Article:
Workplace Bullying Experienced by African-American Nurses and Its Impact on Intent to Leave

2.50
Hdl Handle:
http://hdl.handle.net/10755/291027
Category:
Full-text
Type:
Presentation
Title:
Workplace Bullying Experienced by African-American Nurses and Its Impact on Intent to Leave
Author(s):
Curry, Debra L.; Cannella, Kathleen A. S.; Charles, Jennell P.
Lead Author STTI Affiliation:
Xi Rho
Author Details:
Debra L. Curry, RN, BSN, inspiringdreamsinc@yahoo.com; Kathleen A. S. Cannella, PhD, RN; Jennell P. Charles, PhD, RN
Abstract:

Session presented on Sunday, April 14, 2013

Healthy Work Environments (HWEs) are the responsibility of all healthcare professionals.   Several factors contribute HWEs, including skilled communication and true collaboration.  Bullying as a disruptive behavior prevents true collaboration between nurses.  In the workplace, this negative behavior frequently results in nurse turnover, decreased quality of care, and increased costs to organizations.  With the current nursing shortage and with large numbers of nurses retiring in the next 15 years, it is critical that organizations find innovative ways to decrease bullying to retain nurses and contribute to the health of the environment.  Further, it is imperative to retain a diverse nurse workforce to promote access to care for all populations.   Research examining the prevalence and impact of bullying behaviors on minority nurses is lacking.  The purpose of this study is to evaluate the prevalence of bullying experienced by African-American nurses and to analyze the relationship of this negative behavior on intent to leave work positions. The theoretical framework of oppressed group behavior guided the development of the survey tool and study design.   Results from a sample of 318 African-American registered nurses active in practice indicate a 19.8% prevalence rate of bullying and a moderately strong relationship of bullying with nurses’ intent to leave the workplace.
Keywords:
bullying; African-American nurses; intent to leave
Repository Posting Date:
13-May-2013
Date of Publication:
13-May-2013
Conference Date:
2013
Conference Name:
Creating Healthy Work Environments
Conference Host:
Sigma Theta Tau International, the Honor Society of Nursing
Conference Location:
Indianapolis, Indiana, USA
Description:
Creating Healthy Work Environments. Held at the JW Marriott, Indianapolis

Full metadata record

DC FieldValue Language
dc.language.isoen_USen_GB
dc.type.categoryFull-texten_GB
dc.typePresentationen_GB
dc.titleWorkplace Bullying Experienced by African-American Nurses and Its Impact on Intent to Leaveen_GB
dc.contributor.authorCurry, Debra L.en_GB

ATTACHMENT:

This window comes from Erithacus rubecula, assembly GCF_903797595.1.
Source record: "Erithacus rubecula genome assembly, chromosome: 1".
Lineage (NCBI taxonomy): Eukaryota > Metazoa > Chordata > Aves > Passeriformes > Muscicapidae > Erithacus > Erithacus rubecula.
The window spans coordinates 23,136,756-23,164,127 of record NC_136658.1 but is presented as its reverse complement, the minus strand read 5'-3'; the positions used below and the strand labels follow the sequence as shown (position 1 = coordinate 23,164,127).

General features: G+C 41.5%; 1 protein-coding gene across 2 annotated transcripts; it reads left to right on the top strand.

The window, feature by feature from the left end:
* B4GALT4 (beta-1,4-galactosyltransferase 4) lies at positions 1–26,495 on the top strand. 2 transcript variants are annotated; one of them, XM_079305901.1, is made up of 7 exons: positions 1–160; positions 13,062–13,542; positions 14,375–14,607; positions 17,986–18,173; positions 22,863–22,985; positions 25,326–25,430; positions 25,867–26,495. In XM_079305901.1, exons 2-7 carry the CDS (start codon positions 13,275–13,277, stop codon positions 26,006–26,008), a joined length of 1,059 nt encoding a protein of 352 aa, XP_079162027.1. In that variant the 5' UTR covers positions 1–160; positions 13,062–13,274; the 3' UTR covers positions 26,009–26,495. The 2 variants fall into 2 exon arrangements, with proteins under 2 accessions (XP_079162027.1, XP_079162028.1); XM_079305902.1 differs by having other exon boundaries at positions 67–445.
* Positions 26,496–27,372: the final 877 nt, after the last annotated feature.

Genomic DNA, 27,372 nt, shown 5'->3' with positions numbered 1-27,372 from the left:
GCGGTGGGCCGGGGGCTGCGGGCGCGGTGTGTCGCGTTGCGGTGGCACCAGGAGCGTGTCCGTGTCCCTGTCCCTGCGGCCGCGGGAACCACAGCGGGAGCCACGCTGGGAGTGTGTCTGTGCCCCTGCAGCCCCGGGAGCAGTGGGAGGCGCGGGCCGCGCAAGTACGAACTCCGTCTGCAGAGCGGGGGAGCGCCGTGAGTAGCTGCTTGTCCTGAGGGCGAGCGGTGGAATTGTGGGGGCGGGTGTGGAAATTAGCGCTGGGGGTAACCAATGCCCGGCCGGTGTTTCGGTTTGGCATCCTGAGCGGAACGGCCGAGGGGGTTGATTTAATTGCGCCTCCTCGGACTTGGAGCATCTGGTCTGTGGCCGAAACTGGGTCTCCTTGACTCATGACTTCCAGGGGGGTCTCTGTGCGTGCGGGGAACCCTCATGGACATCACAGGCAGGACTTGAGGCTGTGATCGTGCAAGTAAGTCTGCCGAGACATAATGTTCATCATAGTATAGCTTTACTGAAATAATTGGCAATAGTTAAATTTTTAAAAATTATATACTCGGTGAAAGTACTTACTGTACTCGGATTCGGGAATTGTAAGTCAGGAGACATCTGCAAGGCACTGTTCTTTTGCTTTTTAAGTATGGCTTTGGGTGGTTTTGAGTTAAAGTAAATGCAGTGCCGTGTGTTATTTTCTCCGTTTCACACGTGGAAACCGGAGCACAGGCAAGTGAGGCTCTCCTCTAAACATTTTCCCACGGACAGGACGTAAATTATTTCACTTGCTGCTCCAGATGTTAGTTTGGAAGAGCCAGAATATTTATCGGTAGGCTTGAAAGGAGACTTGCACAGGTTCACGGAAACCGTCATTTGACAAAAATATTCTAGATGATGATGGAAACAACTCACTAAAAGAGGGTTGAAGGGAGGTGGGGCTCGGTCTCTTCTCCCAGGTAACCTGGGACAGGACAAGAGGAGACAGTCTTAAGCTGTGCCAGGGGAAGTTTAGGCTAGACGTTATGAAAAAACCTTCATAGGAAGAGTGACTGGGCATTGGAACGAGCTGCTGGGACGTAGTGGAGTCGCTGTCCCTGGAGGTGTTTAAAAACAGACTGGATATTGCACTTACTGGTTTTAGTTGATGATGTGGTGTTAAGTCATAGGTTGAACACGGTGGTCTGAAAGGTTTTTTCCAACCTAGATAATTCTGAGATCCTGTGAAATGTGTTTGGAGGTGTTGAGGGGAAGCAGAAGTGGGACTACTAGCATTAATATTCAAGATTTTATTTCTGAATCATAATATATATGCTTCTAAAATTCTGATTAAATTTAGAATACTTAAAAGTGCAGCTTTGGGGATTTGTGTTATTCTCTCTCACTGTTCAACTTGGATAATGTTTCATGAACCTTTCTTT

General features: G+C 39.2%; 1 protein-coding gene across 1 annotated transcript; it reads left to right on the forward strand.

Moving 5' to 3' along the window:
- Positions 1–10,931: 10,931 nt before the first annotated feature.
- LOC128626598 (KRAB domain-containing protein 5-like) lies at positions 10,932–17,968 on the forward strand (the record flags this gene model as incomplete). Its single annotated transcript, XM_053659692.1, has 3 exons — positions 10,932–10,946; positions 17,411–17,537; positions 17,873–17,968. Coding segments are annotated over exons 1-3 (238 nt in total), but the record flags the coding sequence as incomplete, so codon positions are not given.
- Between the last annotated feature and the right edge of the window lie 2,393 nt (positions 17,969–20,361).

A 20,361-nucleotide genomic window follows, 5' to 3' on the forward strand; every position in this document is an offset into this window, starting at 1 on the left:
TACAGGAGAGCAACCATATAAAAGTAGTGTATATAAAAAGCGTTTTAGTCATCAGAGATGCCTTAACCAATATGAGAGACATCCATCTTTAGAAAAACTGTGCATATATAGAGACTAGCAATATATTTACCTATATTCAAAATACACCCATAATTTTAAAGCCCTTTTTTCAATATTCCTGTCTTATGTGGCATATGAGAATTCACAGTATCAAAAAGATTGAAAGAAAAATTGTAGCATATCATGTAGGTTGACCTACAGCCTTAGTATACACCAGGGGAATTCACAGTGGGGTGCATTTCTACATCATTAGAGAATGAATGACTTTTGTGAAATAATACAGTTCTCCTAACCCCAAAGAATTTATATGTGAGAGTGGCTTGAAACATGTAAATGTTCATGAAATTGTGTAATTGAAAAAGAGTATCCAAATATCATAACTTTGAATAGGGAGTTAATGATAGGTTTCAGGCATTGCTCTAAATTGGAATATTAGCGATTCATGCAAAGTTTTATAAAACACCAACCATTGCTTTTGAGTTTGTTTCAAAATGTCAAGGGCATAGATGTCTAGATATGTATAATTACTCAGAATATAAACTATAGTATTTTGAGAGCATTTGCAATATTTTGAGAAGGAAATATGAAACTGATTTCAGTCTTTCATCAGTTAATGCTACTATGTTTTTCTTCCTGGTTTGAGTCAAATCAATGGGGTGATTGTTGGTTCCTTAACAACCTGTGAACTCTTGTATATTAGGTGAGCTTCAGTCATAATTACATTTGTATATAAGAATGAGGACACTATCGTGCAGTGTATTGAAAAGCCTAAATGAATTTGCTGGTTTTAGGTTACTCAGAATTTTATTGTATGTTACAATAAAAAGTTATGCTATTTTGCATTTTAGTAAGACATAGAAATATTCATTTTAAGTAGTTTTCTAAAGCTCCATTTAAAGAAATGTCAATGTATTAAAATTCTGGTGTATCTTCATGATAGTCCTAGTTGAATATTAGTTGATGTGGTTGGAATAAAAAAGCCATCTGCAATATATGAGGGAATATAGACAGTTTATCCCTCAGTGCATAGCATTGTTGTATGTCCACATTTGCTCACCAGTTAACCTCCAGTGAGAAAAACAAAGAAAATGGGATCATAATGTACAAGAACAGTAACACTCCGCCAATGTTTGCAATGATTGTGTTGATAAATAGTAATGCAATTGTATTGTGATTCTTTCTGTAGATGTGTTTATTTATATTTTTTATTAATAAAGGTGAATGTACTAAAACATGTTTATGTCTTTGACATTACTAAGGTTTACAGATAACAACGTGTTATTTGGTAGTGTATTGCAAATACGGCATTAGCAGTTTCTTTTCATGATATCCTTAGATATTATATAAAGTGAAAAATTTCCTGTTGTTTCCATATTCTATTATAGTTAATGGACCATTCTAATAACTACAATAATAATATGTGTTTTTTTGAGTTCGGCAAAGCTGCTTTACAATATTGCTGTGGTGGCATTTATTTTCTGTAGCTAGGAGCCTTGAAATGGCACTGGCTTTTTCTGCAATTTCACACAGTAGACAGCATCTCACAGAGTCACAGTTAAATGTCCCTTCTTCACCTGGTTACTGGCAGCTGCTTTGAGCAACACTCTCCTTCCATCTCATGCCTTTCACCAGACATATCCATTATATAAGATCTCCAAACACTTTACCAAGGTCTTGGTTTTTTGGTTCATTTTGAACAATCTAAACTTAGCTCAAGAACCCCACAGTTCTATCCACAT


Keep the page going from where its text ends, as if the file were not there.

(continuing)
dc.contributor.authorCannella, Kathleen A. S.en_GB
dc.contributor.authorCharles, Jennell P.en_GB
dc.contributor.departmentXi Rhoen_GB
dc.author.detailsDebra L. Curry, RN, BSN, inspiringdreamsinc@yahoo.com; Kathleen A. S. Cannella, PhD, RN; Jennell P. Charles, PhD, RNen_GB
dc.identifier.urihttp://hdl.handle.net/10755/291027-
dc.description.abstract<p>Session presented on Sunday, April 14, 2013</p>Healthy Work Environments (HWEs) are the responsibility of all healthcare professionals.&nbsp;&nbsp; Several factors contribute HWEs, including skilled communication and true collaboration.&nbsp; Bullying as a disruptive behavior prevents true collaboration between nurses. &nbsp;In the workplace, this negative behavior frequently results in nurse turnover, decreased quality of care, and increased costs to organizations.&nbsp; With the current nursing shortage and with large numbers of nurses retiring in the next 15 years, it is critical that organizations find innovative ways to decrease bullying to retain nurses and contribute to the health of the environment.&nbsp; Further, it is imperative to retain a diverse nurse workforce to promote access to care for all populations.&nbsp;&nbsp; Research examining the prevalence and impact of bullying behaviors on minority nurses is lacking. &nbsp;The purpose of this study is to evaluate the prevalence of bullying experienced by African-American nurses and to analyze the relationship of this negative behavior on intent to leave work positions. The theoretical framework of oppressed group behavior guided the development of the survey tool and study design.&nbsp;&nbsp; Results from a sample of 318 African-American registered nurses active in practice indicate a 19.8% prevalence rate of bullying and a moderately strong relationship of bullying with nurses&rsquo; intent to leave the workplace.en_GB
dc.subjectbullyingen_GB
dc.subjectAfrican-American nursesen_GB
dc.subjectintent to leaveen_GB
dc.date.available2013-05-13T10:27:02Z-
dc.date.issued2013-05-13-
dc.date.accessioned2013-05-13T10:27:02Z-
dc.conference.date2013en_GB
dc.conference.nameCreating Healthy Work Environmentsen_GB
dc.conference.hostSigma Theta Tau International, the Honor Society of Nursingen_GB
dc.conference.locationIndianapolis, Indiana, USAen_GB
dc.descriptionCreating Healthy Work Environments. Held at the JW Marriott, Indianapolisen_GB
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